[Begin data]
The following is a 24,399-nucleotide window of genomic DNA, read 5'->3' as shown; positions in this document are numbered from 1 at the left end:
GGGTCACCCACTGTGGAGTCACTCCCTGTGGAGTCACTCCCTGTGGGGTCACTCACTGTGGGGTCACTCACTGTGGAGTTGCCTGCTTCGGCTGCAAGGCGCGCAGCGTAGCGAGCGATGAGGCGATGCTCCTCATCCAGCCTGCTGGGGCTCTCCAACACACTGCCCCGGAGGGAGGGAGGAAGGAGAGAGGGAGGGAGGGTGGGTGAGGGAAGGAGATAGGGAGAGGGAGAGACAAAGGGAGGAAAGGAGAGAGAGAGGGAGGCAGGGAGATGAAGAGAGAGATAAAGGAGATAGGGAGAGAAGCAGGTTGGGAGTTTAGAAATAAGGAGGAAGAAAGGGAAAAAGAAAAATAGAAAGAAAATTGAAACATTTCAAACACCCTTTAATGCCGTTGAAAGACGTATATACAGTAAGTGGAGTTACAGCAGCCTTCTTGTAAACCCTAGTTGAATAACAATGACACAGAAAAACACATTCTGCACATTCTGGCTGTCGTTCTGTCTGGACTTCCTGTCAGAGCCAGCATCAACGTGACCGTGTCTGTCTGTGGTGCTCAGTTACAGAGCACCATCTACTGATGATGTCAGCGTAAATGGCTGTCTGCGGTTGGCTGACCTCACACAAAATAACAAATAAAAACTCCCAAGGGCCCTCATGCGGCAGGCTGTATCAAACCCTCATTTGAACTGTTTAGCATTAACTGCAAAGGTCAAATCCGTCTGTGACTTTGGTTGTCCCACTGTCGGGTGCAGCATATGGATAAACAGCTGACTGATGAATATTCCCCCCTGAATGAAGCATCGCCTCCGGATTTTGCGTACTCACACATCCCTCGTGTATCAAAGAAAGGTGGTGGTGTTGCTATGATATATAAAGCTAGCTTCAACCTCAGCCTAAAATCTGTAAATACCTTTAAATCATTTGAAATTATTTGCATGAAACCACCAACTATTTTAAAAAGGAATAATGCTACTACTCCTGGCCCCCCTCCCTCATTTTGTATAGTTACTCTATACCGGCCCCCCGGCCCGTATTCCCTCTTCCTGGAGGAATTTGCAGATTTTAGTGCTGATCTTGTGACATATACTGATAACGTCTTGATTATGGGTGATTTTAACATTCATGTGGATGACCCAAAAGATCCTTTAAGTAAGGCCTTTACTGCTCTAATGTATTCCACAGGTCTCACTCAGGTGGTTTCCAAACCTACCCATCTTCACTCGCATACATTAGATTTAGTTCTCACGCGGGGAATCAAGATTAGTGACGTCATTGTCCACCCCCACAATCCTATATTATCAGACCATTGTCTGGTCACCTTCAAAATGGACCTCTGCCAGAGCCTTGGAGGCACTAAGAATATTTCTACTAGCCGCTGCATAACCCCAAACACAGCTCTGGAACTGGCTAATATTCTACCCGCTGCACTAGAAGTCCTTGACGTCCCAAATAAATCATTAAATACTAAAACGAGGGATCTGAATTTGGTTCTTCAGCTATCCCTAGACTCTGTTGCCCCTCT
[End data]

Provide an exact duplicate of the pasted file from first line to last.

The following is a 24,399-nucleotide window of genomic DNA, read 5'->3' as shown; positions in this document are numbered from 1 at the left end:
GGGTCACCCACTGTGGAGTCACTCCCTGTGGAGTCACTCCCTGTGGGGTCACTCACTGTGGGGTCACTCACTGTGGAGTTGCCTGCTTCGGCTGCAAGGCGCGCAGCGTAGCGAGCGATGAGGCGATGCTCCTCATCCAGCCTGCTGGGGCTCTCCAACACACTGCCCCGGAGGGAGGGAGGAAGGAGAGAGGGAGGGAGGGTGGGTGAGGGAAGGAGATAGGGAGAGGGAGAGACAAAGGGAGGAAAGGAGAGAGAGAGGGAGGCAGGGAGATGAAGAGAGAGATAAAGGAGATAGGGAGAGAAGCAGGTTGGGAGTTTAGAAATAAGGAGGAAGAAAGGGAAAAAGAAAAATAGAAAGAAAATTGAAACATTTCAAACACCCTTTAATGCCGTTGAAAGACGTATATACAGTAAGTGGAGTTACAGCAGCCTTCTTGTAAACCCTAGTTGAATAACAATGACACAGAAAAACACATTCTGCACATTCTGGCTGTCGTTCTGTCTGGACTTCCTGTCAGAGCCAGCATCAACGTGACCGTGTCTGTCTGTGGTGCTCAGTTACAGAGCACCATCTACTGATGATGTCAGCGTAAATGGCTGTCTGCGGTTGGCTGACCTCACACAAAATAACAAATAAAAACTCCCAAGGGCCCTCATGCGGCAGGCTGTATCAAACCCTCATTTGAACTGTTTAGCATTAACTGCAAAGGTCAAATCCGTCTGTGACTTTGGTTGTCCCACTGTCGGGTGCAGCATATGGATAAACAGCTGACTGATGAATATTCCCCCCTGAATGAAGCATCGCCTCCGGATTTTGCGTACTCACACATCCCTCGTGTATCAAAGAAAGGTGGTGGTGTTGCTATGATATATAAAGCTAGCTTCAACCTCAGCCTAAAATCTGTAAATACCTTTAAATCATTTGAAATTATTTGCATGAAACCACCAACTATTTTAAAAAGGAATAATGCTACTACTCCTGGCCCCCCTCCCTCATTTTGTATAGTTACTCTATACCGGCCCCCCGGCCCGTATTCCCTCTTCCTGGAGGAATTTGCAGATTTTAGTGCTGATCTTGTGACATATACTGATAACGTCTTGATTATGGGTGATTTTAACATTCATGTGGATGACCCAAAAGATCCTTTAAGTAAGGCCTTTACTGCTCTAATGTATTCCACAGGTCTCACTCAGGTGGTTTCCAAACCTACCCATCTTCACTCGCATACATTAGATTTAGTTCTCACGCGGGGAATCAAGATTAGTGACGTCATTGTCCACCCCCACAATCCTATATTATCAGACCATTGTCTGGTCACCTTCAAAATGGACCTCTGCCAGAGCCTTGGAGGCACTAAGAATATTTCTACTAGCCGCTGCATAACCCCAAACACAGCTCTGGAACTGGCTAATATTCTACCCGCTGCACTAGAAGTCCTTGACGTCCCAAATAAATCATTAAATACTAAAACGAGGGATCTGAATTTGGTTCTTCAGCTATCCCTAGACTCTGTTGCCCCTCT